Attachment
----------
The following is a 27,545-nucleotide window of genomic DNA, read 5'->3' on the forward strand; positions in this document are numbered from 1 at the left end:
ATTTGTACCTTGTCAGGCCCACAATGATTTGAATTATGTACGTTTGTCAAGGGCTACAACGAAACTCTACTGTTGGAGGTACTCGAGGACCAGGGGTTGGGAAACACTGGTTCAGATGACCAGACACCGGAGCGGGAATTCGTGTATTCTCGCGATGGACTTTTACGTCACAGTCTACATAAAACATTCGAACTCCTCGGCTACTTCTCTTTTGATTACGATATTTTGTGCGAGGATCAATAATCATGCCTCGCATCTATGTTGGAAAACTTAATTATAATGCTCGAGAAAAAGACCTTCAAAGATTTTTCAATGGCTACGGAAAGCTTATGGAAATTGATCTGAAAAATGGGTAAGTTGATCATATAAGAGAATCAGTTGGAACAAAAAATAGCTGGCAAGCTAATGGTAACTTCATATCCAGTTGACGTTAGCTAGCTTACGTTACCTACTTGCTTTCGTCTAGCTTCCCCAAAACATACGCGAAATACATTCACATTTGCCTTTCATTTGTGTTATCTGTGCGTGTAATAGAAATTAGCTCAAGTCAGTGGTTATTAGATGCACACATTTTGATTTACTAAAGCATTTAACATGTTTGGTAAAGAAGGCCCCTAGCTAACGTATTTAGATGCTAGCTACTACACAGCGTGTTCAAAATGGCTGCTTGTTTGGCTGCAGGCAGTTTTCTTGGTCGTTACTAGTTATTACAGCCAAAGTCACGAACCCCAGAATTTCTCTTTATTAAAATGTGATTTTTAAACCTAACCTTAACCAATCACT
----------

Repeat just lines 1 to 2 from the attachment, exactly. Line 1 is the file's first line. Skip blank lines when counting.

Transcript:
The following is a 27,545-nucleotide window of genomic DNA, read 5'->3' on the forward strand; positions in this document are numbered from 1 at the left end:
ATTTGTACCTTGTCAGGCCCACAATGATTTGAATTATGTACGTTTGTCAAGGGCTACAACGAAACTCTACTGTTGGAGGTACTCGAGGACCAGGGGTTGGGAAACACTGGTTCAGATGACCAGACACCGGAGCGGGAATTCGTGTATTCTCGCGATGGACTTTTACGTCACAGTCTACATAAAACATTCGAACTCCTCGGCTACTTCTCTTTTGATTACGATATTTTGTGCGAGGATCAATAATCATGCCTCGCATCTATGTTGGAAAACTTAATTATAATGCTCGAGAAAAAGACCTTCAAAGATTTTTCAATGGCTACGGAAAGCTTATGGAAATTGATCTGAAAAATGGGTAAGTTGATCATATAAGAGAATCAGTTGGAACAAAAAATAGCTGGCAAGCTAATGGTAACTTCATATCCAGTTGACGTTAGCTAGCTTACGTTACCTACTTGCTTTCGTCTAGCTTCCCCAAAACATACGCGAAATACATTCACATTTGCCTTTCATTTGTGTTATCTGTGCGTGTAATAGAAATTAGCTCAAGTCAGTGGTTATTAGATGCACACATTTTGATTTACTAAAGCATTTAACATGTTTGGTAAAGAAGGCCCCTAGCTAACGTATTTAGATGCTAGCTACTACACAGCGTGTTCAAAATGGCTGCTTGTTTGGCTGCAGGCAGTTTTCTTGGTCGTTACTAGTTATTACAGCCAAAGTCACGAACCCCAGAATTTCTCTTTATTAAAATGTGATTTTTAAACCTAACCTTAACCAATCACT